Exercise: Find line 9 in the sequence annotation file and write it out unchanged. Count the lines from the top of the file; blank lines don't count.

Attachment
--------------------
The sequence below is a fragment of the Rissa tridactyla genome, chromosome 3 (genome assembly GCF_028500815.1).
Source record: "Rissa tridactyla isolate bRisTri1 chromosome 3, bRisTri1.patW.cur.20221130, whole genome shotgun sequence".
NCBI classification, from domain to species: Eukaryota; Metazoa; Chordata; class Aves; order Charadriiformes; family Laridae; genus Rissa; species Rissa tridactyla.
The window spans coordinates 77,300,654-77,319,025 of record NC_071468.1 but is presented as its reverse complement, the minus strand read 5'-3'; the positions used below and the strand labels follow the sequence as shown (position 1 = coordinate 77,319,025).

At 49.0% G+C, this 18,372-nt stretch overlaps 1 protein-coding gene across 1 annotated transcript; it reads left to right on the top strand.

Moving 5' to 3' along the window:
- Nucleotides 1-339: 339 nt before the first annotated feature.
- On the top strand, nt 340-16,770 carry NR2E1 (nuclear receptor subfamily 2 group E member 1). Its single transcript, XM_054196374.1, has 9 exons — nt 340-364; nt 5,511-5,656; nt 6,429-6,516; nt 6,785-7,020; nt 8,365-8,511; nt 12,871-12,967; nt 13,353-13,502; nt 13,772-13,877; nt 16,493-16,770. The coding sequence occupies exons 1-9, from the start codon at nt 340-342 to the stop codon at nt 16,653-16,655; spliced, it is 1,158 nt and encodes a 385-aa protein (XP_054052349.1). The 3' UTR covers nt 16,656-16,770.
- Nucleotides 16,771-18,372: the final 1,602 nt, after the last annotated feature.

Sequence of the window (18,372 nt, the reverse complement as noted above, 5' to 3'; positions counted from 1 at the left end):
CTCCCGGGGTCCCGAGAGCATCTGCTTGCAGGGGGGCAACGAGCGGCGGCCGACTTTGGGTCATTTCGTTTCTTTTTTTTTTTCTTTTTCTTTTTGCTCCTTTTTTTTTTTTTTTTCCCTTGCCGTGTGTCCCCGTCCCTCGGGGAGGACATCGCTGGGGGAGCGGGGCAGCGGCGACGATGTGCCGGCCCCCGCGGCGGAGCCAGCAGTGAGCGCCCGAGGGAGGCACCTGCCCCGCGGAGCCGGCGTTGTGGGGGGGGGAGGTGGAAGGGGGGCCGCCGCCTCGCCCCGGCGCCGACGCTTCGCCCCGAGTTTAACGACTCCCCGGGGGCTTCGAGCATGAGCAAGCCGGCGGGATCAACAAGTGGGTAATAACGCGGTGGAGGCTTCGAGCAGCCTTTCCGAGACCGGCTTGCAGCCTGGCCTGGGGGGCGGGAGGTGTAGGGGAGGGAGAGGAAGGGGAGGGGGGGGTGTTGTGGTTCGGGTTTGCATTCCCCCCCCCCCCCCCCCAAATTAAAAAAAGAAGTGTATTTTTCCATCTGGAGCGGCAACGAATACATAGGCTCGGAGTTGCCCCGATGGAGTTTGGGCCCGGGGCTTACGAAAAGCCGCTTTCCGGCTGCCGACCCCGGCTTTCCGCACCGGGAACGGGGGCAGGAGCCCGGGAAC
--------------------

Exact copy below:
- Nucleotides 16,771-18,372: the final 1,602 nt, after the last annotated feature.